Wednesday, December 12, 2018

Put your eds together

I keep reading how literary journals aren't a great moneymaking venture; further denting the resolve of writers hoping to make a living from their work. Yet at Overland we see, in addition to editor Jacinda Woodhead, a consulting editor, a fiction editor, a poetry editor, a deputy editor, contributing editors, a contributing fiction editor, editorial intern, 32 editorial assistants fiction, 18 editorial assistants poetry in addition to staff performing other functions and the Board.

Southerly, which is thicker than Overland in the copies I have, has an Editor and Special Editor plus an editor for that issue's tribute to a departing editor, an Associate Editor, Poetry Editor, fiction and poetry readers, Reviews Editors, 9 Editorial Advisers, and the usual complement.

Meanjin has an editor, deputy editor, fiction editor, poetry critic, copy editor and proofreader (the same person) and an editorial advisory board of eight members, quite well known.

You could read this section at the front that people don't read as a sign of just how much work is being submitted and what a thriving industry it is. It just does beg the question that, if you have seven senior staff and fifty plus other assistants to pay, the scale as to what is profitable is relative. I know nothing I've done could pay that many people, leaving aside the double duties or unpaid contributions wherever they occur.

Sunday, December 09, 2018

Edit ed. Edit TED. Edit ion. Edit or

Trust Going Down Swinging to highlight the roadblocks editors represent. I don't doubt the Australian poetry community is political.

Here's another free poem, only, instead of taking one home this is giving one away

A free poem wot I rote

Verse that veers off course of course
tears that tore off more remorse
blotches and splotches in bleak despatches
the state of me next to a statesman's statue

Reams of rhymes it teems at times
then there's a tunnel to funnel this line
gamble that you won't stumble
if anyone has a handle on humble
this stanza good one to take

Patron eyes

While some websites claiming to be literary journals invite us to be patrons, this honour is normally reserved for such illustrious figures as Barry Jones and Chris Wallace-Crabbe.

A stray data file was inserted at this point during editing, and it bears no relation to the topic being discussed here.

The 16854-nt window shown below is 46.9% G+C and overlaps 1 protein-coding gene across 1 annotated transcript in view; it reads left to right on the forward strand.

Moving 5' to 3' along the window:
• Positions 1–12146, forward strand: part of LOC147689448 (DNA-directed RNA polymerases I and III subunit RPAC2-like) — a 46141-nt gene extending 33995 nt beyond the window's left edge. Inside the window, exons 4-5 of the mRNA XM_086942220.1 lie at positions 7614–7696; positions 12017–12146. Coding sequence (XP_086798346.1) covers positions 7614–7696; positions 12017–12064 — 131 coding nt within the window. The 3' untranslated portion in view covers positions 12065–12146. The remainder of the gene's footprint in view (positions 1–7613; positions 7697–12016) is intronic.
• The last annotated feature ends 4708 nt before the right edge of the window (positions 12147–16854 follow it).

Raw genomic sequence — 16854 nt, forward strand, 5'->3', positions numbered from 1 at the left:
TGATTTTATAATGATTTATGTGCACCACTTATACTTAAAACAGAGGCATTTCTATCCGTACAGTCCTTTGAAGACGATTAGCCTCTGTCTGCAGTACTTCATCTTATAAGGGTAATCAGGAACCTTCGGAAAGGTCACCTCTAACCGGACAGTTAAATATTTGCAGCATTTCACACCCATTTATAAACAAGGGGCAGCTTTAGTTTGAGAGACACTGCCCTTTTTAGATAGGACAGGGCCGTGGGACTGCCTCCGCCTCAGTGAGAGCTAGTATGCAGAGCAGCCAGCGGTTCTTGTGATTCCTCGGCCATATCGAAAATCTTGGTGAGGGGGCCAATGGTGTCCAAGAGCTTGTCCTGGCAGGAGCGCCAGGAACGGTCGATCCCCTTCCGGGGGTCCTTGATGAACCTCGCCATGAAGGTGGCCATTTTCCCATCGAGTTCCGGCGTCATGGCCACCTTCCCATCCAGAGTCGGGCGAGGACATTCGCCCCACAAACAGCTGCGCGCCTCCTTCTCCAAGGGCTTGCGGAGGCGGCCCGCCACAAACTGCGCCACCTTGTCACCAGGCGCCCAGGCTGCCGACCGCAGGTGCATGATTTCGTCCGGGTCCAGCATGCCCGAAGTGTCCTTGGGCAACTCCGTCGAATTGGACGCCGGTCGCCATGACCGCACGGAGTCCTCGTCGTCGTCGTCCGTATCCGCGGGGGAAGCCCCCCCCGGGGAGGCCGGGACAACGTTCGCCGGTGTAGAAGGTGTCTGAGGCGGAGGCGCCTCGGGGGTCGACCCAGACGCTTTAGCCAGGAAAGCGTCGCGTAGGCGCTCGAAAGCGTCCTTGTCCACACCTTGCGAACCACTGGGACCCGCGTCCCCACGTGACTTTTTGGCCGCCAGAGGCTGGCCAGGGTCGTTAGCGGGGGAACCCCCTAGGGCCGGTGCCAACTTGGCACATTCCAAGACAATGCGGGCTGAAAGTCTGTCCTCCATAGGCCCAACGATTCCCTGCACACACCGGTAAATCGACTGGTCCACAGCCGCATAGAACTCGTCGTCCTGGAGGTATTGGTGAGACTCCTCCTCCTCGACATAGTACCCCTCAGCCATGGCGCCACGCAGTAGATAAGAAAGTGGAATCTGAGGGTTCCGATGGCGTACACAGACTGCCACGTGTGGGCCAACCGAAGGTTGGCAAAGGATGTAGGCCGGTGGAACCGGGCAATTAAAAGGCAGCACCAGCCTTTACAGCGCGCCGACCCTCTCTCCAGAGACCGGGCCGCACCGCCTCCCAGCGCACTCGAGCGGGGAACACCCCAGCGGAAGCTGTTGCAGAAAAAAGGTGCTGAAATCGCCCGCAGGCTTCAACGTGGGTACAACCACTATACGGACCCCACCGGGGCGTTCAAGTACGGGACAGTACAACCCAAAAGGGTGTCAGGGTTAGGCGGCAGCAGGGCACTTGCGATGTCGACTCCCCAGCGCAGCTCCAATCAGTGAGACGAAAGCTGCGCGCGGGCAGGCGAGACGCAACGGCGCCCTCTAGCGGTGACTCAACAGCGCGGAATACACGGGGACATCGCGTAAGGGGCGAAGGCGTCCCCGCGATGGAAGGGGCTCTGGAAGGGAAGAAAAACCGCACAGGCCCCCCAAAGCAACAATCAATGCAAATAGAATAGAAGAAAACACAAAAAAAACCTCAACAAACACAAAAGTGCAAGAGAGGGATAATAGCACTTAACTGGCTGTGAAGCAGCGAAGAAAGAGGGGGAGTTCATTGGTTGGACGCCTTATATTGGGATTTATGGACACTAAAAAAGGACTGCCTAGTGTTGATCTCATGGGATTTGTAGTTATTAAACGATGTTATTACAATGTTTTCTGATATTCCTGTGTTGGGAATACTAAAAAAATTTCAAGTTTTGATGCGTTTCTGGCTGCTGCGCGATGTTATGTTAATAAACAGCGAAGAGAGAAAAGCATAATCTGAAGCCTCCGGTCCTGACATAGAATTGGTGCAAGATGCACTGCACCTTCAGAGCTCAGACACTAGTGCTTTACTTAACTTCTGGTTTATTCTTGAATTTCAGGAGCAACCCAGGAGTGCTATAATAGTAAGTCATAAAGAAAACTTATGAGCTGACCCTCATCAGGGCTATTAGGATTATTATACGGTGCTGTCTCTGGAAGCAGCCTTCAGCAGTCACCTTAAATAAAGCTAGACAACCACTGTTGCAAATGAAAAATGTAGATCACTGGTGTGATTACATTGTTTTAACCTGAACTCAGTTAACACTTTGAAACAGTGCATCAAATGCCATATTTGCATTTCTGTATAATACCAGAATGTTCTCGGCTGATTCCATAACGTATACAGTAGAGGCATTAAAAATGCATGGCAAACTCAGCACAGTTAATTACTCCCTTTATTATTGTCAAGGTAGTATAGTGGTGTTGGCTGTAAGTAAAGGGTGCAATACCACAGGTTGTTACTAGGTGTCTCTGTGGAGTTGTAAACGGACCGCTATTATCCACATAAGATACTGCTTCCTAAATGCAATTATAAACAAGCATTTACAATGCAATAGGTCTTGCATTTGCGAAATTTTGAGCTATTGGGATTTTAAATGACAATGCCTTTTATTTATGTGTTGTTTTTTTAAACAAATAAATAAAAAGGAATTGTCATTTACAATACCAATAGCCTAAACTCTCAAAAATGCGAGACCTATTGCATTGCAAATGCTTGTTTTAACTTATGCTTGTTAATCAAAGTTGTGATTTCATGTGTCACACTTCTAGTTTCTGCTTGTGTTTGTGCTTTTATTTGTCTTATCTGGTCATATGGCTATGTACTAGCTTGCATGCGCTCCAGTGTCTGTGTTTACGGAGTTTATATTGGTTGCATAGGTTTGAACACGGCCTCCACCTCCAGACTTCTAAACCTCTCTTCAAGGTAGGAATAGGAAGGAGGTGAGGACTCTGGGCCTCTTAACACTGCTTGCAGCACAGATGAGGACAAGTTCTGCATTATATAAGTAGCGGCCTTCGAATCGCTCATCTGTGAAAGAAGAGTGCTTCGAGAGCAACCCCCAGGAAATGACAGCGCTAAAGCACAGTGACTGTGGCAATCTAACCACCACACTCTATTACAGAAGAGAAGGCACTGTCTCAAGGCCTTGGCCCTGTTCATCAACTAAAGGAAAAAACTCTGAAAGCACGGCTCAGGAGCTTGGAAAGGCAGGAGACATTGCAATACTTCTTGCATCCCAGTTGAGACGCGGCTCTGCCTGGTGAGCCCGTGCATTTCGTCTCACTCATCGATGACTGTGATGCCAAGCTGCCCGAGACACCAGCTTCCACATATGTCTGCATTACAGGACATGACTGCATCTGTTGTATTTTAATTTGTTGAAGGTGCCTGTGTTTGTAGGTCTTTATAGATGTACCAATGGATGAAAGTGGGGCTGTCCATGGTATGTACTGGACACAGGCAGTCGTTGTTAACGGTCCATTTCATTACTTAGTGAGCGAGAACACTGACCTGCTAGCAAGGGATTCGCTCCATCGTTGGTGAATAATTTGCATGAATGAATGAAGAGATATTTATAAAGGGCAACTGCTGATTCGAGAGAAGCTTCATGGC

Friday, December 07, 2018

Take things literally

Nobody is saying that CopperNickel, with its serendipitous appearance here, can be compared with a journal pitched to the actual Customer Zone Technician II
while he is up his ladder

It seems from our readings that the literary journal can be all things to all people. Well all artsy people leastwise.

From a writer's perspective, I want to know if publication pays or leads to a paying job in the field.

Or am I just saying this because I missed the great free poetry ebook download day? Why was I frantically, if unsuccessfully, assembling a book with the correct layout, converting it to a PDF if success had meant that potentially lots of people could download my stuff on their iPhones for free?

But if you take the scrooge scribbler approach, you wouldn't have a blog or publish stuff on social media. Or you'd have judicious and pushy samples.
Funnily enough, one of the literary journals did have a piece about poems being sold in the street and what happens to them. A poem you've bought telling you about poems whose sale is less certain.

A free poem

I found a poem and took it home
it traced the trees and nudged a gnome
it flowed into the middle of their ode
slid on a lid as the traffic slowed
grazed the grass no blade surpassed
dogged a dog and caught a cat
whisked risk onto the welcome mat

Wednesday, December 05, 2018